Liam Carey compositions and recordings


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This section is more of a personal statement about me and my music. Third person composer biographies (short and long) for programme notes can be found further down.


About Me:

I am a composer based in Liverpool and, like most composers, I feel really awkward talking about myself like this, so please excuse me if I don’t quite get this right.

Like most of my generation, I come from a varied musical background and prefer to experience music regardless of boundaries or genres: ‘music is music’, as Alban Berg once said to George Gershwin. I write ‘classical’ music, but I also play guitar in bands, DJ, make remixes and mashups, play the banjo, you get the idea. I love lots of different kinds of music and I always enjoy seeing what happens when you try throwing them together.

I write music for a mixture of live instruments, electronics, and video, firstly because it gives me the freedom to cross different musical genres, but also because it allows me to explore topics I find interesting, such as our relationship with technology and the effect that the ways in which we access information shape our view of the world.

In terms of my artistic values I guess I would say that I am a metamodernist, that is I aim to avoid both the rigid rules of modernism and the detached irony of post-modernism. I admire the work of writers such as David Foster Wallace and Zadie Smith, and artists such as Marina Abramovic and LaBeouf, Rönkkö & Turner, and like them I try to create music that conveys sincere narratives but without oversimplifying the complexities of the world.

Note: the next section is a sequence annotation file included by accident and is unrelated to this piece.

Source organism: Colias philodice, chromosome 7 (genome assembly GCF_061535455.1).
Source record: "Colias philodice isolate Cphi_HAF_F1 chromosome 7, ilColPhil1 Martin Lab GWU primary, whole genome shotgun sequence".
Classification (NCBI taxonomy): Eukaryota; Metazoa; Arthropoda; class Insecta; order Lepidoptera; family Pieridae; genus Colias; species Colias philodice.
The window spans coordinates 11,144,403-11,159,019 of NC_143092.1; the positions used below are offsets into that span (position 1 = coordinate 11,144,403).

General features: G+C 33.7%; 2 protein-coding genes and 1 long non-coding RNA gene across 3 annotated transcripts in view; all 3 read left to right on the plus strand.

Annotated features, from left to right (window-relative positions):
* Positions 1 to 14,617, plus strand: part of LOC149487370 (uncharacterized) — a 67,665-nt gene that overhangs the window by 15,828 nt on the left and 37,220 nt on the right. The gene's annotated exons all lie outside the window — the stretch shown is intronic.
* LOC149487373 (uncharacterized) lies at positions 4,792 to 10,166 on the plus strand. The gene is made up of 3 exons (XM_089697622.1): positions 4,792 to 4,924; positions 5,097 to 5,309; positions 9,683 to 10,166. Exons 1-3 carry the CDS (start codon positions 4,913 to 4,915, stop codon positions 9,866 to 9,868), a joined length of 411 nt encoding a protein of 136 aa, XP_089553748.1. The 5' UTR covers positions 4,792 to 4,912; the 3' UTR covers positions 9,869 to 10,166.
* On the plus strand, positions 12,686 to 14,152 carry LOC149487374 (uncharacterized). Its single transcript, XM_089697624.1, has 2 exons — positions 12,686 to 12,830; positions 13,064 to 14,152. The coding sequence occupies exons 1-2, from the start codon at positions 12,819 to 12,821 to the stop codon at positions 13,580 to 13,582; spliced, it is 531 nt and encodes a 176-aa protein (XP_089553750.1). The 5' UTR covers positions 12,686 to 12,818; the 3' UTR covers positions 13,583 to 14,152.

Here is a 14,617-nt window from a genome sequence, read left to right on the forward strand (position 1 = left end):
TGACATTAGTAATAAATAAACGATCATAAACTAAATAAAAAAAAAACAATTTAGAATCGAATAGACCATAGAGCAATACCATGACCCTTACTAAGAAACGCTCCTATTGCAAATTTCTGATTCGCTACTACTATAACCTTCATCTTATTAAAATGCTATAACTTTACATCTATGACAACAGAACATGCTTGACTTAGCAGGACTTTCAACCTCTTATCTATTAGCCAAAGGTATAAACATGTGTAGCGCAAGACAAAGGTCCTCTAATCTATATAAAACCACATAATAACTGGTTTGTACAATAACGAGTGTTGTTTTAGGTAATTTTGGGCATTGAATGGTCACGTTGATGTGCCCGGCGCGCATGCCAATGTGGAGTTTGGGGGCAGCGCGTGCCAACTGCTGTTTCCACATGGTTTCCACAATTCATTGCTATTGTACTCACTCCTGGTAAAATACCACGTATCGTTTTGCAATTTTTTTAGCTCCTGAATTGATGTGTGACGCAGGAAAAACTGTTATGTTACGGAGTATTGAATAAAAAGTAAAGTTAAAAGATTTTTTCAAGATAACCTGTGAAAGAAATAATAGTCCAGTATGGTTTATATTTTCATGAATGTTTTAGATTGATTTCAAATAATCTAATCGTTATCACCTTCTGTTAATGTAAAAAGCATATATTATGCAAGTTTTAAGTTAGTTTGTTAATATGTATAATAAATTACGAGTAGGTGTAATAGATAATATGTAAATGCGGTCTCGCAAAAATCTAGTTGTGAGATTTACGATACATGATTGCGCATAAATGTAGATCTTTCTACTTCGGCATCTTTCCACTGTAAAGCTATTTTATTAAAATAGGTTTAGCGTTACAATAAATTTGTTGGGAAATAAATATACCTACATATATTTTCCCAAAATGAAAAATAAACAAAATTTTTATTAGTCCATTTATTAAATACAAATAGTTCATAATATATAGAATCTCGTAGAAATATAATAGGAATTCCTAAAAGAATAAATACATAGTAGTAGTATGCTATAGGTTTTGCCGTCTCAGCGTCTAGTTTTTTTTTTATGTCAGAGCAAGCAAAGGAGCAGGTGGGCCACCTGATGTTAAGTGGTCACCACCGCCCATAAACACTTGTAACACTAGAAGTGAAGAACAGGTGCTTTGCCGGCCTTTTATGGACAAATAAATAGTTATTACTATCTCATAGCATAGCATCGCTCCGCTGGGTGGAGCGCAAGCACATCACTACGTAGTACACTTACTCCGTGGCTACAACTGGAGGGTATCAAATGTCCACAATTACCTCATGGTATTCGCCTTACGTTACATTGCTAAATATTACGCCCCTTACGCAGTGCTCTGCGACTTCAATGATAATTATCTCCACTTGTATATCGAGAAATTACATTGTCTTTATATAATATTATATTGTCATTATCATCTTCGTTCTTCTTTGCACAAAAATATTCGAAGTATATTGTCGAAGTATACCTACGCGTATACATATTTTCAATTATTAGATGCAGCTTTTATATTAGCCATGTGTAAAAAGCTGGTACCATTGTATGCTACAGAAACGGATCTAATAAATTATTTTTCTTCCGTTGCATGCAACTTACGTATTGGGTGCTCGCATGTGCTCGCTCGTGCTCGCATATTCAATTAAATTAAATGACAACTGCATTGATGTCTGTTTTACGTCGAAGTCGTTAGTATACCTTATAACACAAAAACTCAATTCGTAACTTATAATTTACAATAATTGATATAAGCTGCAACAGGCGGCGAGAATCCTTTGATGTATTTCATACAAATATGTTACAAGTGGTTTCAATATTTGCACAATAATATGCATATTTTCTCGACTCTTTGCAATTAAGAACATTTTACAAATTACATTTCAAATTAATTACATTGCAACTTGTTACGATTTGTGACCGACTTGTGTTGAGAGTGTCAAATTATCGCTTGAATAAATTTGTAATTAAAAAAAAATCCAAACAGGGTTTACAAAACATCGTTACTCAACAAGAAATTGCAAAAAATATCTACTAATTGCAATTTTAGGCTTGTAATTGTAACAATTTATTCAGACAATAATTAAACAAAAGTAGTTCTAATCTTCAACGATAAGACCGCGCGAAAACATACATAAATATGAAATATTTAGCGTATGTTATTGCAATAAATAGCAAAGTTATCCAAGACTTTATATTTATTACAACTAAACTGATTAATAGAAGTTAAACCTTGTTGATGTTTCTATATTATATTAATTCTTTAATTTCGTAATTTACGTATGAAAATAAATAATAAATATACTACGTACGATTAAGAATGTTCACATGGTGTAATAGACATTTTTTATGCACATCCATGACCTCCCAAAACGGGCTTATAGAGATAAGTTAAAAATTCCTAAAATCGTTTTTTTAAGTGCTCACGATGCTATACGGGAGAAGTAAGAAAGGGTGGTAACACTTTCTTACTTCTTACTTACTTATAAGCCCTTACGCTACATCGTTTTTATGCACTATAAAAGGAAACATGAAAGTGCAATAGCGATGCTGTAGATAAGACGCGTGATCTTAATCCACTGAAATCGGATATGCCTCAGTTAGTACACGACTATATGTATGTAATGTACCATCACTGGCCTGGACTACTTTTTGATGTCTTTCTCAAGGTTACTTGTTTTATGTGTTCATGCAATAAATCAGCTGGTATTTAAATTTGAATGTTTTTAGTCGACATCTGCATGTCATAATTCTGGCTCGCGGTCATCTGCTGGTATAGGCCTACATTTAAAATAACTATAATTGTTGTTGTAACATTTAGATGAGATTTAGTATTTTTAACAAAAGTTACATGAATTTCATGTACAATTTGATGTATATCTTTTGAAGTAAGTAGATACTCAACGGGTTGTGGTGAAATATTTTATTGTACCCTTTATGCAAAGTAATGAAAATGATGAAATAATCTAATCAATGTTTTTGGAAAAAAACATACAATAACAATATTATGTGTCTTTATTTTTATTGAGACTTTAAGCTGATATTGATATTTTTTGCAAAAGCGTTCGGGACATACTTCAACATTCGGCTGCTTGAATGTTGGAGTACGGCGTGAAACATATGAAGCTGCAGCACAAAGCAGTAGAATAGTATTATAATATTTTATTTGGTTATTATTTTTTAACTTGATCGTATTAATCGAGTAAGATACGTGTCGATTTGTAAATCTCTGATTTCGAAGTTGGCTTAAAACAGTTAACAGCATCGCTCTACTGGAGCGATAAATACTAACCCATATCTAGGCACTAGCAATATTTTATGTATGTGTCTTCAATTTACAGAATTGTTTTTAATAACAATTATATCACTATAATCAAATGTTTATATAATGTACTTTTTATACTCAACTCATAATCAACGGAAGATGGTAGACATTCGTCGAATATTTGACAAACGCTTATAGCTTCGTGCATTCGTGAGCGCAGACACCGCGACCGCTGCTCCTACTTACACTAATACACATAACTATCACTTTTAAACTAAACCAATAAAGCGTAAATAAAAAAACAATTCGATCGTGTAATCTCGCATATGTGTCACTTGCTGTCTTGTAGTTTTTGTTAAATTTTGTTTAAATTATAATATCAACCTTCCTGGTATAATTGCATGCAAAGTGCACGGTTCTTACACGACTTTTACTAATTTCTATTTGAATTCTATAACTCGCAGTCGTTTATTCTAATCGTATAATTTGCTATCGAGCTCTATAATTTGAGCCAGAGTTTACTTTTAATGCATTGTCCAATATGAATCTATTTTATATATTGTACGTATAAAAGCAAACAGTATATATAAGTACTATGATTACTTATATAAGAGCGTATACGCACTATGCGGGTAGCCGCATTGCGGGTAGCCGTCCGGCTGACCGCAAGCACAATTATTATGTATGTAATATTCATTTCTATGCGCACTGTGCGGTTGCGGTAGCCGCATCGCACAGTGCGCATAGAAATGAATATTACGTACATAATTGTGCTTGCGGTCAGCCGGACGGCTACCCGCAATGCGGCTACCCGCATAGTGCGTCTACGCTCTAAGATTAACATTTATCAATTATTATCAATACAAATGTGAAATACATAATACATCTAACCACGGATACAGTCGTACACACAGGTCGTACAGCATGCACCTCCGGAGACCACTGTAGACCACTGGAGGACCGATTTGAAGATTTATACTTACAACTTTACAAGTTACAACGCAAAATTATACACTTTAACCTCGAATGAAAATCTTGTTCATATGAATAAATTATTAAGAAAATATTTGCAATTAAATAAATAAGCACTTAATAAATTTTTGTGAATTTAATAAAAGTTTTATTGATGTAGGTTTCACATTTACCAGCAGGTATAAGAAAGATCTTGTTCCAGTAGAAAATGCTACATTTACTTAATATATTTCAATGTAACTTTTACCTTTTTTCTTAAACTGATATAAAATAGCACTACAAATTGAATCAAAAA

I aim to create music that includes opposites: consonance and dissonance, chaos and order, seriousness and stupidity, new and old, sometimes switching from one to the other and sometimes both at the same time. And this is because that’s how I feel about life - there are very few things I know for sure, and I often feel like I believe contradictory ideas. The only honest music I can make is that which tries to include both.

If I was to suggest influences, I could probably fill pages and pages, but to just name a few: Aphex Twin, Louis Andriessen, John Adams, Anna Meredith, Brian Wilson, Georg Friedrich Haas, Kaija Saariaho, Stevie Wonder, Gerard Grisey, Abba, Wendy Carlos, Gyorgy Ligeti, Unsuk Chin, Witold Lutoslawski, Steve Reich, Sonic Youth, Henry Cowell, Pauline Oliveros, Pixies, I could keep going…

I live in Liverpool which I love because it is a patchwork city, by which I mean a city with a long history of people from different nationalities, cultures, classes, occupations, and lifestyles, all of whom have left different marks. These marks are not always obvious at first, but over time they gradually reveal themselves to you which means there's always something new to find. Its music scene is small but varied and it’s an excellent place to be if you like to listen to, learn about, and make lots of different kinds of music. If you’re ever here, by all means get in touch.